Commonwealth Bank has announced that Bendigo Bank and fraud monitoring company Satori, are each looking to pilot CBA’s industry leading NameCheck technology in a bid to further protect Australians from scams and mistaken payments.
NameCheck applies advanced technology and CBA’s available payment data to give an indication of whether the account details provided look right. CBA introduced NameCheck to retail customers and on some payments[i] made by business customers earlier this year. Since its launch in March this year, the technology has prevented more than 10,000 scam payments which would have totalled in excess of an estimated $38 million[ii], and already reduced mistaken payments by more than $100 million.
Today, this technology is being extended to Bendigo Bank to be added to its Up app; and Satori who monitor financial controls for some of Australia’s leading brands like Coates and many of Australia’s top industry and government organisations.
CBA Group Executive Business Banking, Mike Vacy-Lyle, said the collaborations with Bendigo Bank and Satori are looking to build on the Bank’s commitment to a ‘whole-of-ecosystem’ national approach to scam prevention.
“In May this year, we announced our intention to extend our NameCheck technology to other trusted institutions in Australia.
“We are delighted to collaborate with Bendigo Bank and Satori, both of whom play an incredibly important role in the payments ecosystem.
“With scams and fraud costing Australians and businesses billions of dollars annually, it’s clear a whole of ecosystem response is needed to combat this problem. We are proud to be able to extend our industry-leading technology to others and contribute to protecting more Australians against cyber criminals,” Mr Vacy-Lyle said.
NameCheck can be added with a simple integration to an institution’s mobile or online experience, backend operations software or to existing scam prevention capabilities.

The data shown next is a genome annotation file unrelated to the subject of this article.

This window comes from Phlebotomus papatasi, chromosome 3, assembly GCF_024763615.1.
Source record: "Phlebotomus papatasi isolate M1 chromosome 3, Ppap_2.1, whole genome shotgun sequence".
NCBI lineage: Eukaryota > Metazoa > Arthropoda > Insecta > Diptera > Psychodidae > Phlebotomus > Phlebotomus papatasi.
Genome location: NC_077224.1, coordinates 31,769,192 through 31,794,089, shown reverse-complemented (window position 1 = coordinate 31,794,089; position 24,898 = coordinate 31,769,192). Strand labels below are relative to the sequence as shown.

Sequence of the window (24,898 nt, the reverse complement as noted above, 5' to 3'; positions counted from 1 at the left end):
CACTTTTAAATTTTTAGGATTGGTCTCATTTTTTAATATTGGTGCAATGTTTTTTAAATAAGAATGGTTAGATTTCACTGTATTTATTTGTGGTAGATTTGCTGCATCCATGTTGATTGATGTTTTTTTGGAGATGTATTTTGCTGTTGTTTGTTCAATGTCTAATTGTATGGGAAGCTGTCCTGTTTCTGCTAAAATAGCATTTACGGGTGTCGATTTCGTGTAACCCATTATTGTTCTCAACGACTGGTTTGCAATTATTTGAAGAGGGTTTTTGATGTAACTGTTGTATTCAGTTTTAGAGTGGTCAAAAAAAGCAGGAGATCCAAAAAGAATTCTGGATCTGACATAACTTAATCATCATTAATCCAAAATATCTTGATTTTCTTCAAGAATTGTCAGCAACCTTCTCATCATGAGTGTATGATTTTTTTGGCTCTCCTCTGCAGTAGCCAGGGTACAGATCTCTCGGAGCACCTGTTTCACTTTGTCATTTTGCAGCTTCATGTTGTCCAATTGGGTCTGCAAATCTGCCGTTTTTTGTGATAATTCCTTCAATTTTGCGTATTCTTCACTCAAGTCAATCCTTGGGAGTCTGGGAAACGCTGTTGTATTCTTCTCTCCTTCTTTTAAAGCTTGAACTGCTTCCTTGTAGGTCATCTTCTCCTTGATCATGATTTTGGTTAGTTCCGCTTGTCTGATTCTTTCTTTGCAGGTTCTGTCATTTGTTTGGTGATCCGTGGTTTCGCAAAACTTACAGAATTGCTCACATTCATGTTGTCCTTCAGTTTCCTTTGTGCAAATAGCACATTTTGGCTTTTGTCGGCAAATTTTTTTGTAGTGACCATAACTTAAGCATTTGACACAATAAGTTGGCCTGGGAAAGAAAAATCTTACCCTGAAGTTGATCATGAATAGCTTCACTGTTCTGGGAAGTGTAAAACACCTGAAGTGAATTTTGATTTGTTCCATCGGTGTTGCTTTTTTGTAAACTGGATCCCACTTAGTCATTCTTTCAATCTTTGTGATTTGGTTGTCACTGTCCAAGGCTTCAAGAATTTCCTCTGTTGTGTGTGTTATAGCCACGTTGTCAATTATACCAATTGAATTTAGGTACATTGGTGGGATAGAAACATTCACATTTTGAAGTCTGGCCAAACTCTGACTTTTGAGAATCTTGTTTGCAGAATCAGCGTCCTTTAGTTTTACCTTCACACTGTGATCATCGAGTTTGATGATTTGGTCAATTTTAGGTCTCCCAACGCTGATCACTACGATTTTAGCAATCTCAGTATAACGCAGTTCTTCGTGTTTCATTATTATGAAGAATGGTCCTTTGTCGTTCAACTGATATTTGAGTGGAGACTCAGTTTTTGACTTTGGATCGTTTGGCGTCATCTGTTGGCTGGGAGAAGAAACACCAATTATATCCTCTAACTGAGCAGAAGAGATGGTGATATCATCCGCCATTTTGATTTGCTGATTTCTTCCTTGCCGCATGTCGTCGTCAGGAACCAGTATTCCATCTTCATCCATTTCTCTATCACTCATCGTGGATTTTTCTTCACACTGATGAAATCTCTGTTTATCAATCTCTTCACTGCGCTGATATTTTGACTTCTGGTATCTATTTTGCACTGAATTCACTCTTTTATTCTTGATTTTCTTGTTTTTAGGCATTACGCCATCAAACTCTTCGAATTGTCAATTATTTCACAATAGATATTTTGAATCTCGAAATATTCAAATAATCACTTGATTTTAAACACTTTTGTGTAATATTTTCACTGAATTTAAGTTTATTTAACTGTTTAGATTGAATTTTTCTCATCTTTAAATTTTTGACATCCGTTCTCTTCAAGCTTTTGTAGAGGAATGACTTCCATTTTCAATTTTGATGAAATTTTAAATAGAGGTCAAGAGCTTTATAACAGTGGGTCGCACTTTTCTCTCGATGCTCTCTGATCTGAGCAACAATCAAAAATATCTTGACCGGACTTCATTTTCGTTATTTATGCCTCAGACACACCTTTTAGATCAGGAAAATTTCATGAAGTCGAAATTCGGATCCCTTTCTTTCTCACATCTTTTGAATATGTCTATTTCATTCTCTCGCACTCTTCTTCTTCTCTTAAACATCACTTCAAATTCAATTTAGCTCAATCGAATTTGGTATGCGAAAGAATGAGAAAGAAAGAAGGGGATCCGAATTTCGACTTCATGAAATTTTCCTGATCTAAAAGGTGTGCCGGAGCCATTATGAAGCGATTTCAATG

Bendigo Bank’s Chief Transformation Officer Ryan Brosnahan said the introduction of NameCheck had the potential to help its customers and further reduce instances of scams and the risk of mistaken payments.
“We are proud to work with our peers on solutions that provide our customers with additional confidence when making direct payments online. Cyber fraud is a complex, evolving, and ongoing challenge that the industry, government, regulators, law enforcement, telcos and internet platforms must work together to combat.”
Satori’s Executive Director: Growth, Mark Bookatz, added that the incorporation of NameCheck is an essential service to many of its corporate customers in detecting and reducing scams and mistaken payments to their suppliers.
“Australian institutions have recognised the high costs stemming from errors, non-compliance and fraud in their financial processes. We are excited to work with CBA and extend the NameCheck service to our corporate customer base to complement the existing AI driven financial controls monitoring service driving operational efficiency and preventing fraud,” Mr Bookatz said.
The collaborations come as CBA progressively rolls out its NameCheck technology to its business customers which will cover nearly all payments processed through CommBiz.
Research[iv] commissioned by the Commonwealth Bank shows that 20 per cent of Aussie businesses are yet to take action to respond to the rising threat of scams, leaving up to 500,000 businesses[v] without a plan to address scams.
Among those that have taken action, the most common steps that have been taken or plan to be taken include checking bank accounts/statements and invoices more regularly/thoroughly (46 per cent), updating/upgrading software (40 per cent), engaging third-party suppliers (29 per cent) and providing additional training for staff (25 per cent).
“With scammers attempting to cause harm to hard-working Australian businesses every day, the fact that this research shows eight in 10 Australian businesses are taking action is no doubt a positive.
However, that still leaves 20 per cent of businesses exposed. We want all Australian businesses to feel equipped to tackle the scourge of scams.
“Scammers often rely on people within a business being tricked into transferring money to accounts they shouldn't.
“To protect your business from scams, remember three simple steps: Stop. Check. Reject,” said Mr Vacy-Lyle.
Last month CBA joined forces with Telstra to launch a pilot of Scam Indicator[vi], which may help protect joint CBA and Telstra customers from phone scams where criminals try and trick people into transferring them large amounts of money.